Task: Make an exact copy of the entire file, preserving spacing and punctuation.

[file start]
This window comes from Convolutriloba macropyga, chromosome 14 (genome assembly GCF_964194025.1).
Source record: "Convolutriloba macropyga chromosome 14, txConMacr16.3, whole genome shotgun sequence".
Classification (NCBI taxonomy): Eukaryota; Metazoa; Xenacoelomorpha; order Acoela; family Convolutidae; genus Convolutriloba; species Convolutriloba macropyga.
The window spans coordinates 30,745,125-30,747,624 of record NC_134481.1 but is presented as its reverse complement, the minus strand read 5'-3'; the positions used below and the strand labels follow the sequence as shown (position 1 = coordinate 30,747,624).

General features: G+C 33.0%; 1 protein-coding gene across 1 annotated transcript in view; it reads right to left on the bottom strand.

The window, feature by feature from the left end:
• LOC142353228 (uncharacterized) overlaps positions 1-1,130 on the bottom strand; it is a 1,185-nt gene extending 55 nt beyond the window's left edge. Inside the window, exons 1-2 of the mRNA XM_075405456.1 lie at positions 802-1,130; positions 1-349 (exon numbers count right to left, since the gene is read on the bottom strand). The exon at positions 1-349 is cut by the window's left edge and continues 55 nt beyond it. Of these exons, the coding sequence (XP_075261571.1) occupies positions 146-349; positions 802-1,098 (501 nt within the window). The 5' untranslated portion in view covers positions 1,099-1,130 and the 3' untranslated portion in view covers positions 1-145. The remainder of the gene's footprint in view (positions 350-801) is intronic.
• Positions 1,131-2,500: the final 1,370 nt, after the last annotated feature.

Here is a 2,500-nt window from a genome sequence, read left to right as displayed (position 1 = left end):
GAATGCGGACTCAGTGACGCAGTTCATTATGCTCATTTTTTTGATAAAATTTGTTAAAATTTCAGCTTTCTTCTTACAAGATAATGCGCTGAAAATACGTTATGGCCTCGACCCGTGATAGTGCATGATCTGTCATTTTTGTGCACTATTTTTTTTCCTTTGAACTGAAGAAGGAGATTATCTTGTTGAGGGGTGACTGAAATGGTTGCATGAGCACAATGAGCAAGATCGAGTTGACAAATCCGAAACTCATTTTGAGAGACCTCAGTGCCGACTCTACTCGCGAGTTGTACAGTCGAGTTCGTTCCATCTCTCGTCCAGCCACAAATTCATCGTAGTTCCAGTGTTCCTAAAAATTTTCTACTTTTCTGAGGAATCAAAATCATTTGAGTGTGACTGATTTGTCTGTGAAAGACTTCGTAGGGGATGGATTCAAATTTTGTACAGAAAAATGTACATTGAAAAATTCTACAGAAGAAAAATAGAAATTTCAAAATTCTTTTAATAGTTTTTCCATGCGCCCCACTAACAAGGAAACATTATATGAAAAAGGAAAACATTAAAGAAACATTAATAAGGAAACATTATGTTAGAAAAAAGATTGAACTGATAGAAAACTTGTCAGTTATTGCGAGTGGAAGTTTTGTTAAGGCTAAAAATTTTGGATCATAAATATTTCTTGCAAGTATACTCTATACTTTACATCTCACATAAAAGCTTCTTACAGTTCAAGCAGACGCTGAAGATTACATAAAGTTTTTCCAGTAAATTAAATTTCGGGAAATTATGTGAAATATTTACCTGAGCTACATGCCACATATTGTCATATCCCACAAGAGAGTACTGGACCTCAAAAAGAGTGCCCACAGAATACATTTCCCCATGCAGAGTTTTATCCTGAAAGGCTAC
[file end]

This window comes from Convolutriloba macropyga, chromosome 14 (genome assembly GCF_964194025.1).
Source record: "Convolutriloba macropyga chromosome 14, txConMacr16.3, whole genome shotgun sequence".
Classification (NCBI taxonomy): Eukaryota; Metazoa; Xenacoelomorpha; order Acoela; family Convolutidae; genus Convolutriloba; species Convolutriloba macropyga.
The window spans coordinates 30,745,125-30,747,624 of record NC_134481.1 but is presented as its reverse complement, the minus strand read 5'-3'; the positions used below and the strand labels follow the sequence as shown (position 1 = coordinate 30,747,624).

General features: G+C 33.0%; 1 protein-coding gene across 1 annotated transcript in view; it reads right to left on the bottom strand.

The window, feature by feature from the left end:
• LOC142353228 (uncharacterized) overlaps positions 1-1,130 on the bottom strand; it is a 1,185-nt gene extending 55 nt beyond the window's left edge. Inside the window, exons 1-2 of the mRNA XM_075405456.1 lie at positions 802-1,130; positions 1-349 (exon numbers count right to left, since the gene is read on the bottom strand). The exon at positions 1-349 is cut by the window's left edge and continues 55 nt beyond it. Of these exons, the coding sequence (XP_075261571.1) occupies positions 146-349; positions 802-1,098 (501 nt within the window). The 5' untranslated portion in view covers positions 1,099-1,130 and the 3' untranslated portion in view covers positions 1-145. The remainder of the gene's footprint in view (positions 350-801) is intronic.
• Positions 1,131-2,500: the final 1,370 nt, after the last annotated feature.

Here is a 2,500-nt window from a genome sequence, read left to right as displayed (position 1 = left end):
GAATGCGGACTCAGTGACGCAGTTCATTATGCTCATTTTTTTGATAAAATTTGTTAAAATTTCAGCTTTCTTCTTACAAGATAATGCGCTGAAAATACGTTATGGCCTCGACCCGTGATAGTGCATGATCTGTCATTTTTGTGCACTATTTTTTTTCCTTTGAACTGAAGAAGGAGATTATCTTGTTGAGGGGTGACTGAAATGGTTGCATGAGCACAATGAGCAAGATCGAGTTGACAAATCCGAAACTCATTTTGAGAGACCTCAGTGCCGACTCTACTCGCGAGTTGTACAGTCGAGTTCGTTCCATCTCTCGTCCAGCCACAAATTCATCGTAGTTCCAGTGTTCCTAAAAATTTTCTACTTTTCTGAGGAATCAAAATCATTTGAGTGTGACTGATTTGTCTGTGAAAGACTTCGTAGGGGATGGATTCAAATTTTGTACAGAAAAATGTACATTGAAAAATTCTACAGAAGAAAAATAGAAATTTCAAAATTCTTTTAATAGTTTTTCCATGCGCCCCACTAACAAGGAAACATTATATGAAAAAGGAAAACATTAAAGAAACATTAATAAGGAAACATTATGTTAGAAAAAAGATTGAACTGATAGAAAACTTGTCAGTTATTGCGAGTGGAAGTTTTGTTAAGGCTAAAAATTTTGGATCATAAATATTTCTTGCAAGTATACTCTATACTTTACATCTCACATAAAAGCTTCTTACAGTTCAAGCAGACGCTGAAGATTACATAAAGTTTTTCCAGTAAATTAAATTTCGGGAAATTATGTGAAATATTTACCTGAGCTACATGCCACATATTGTCATATCCCACAAGAGAGTACTGGACCTCAAAAAGAGTGCCCACAGAATACATTTCCCCATGCAGAGTTTTATCCTGAAAGGCTAC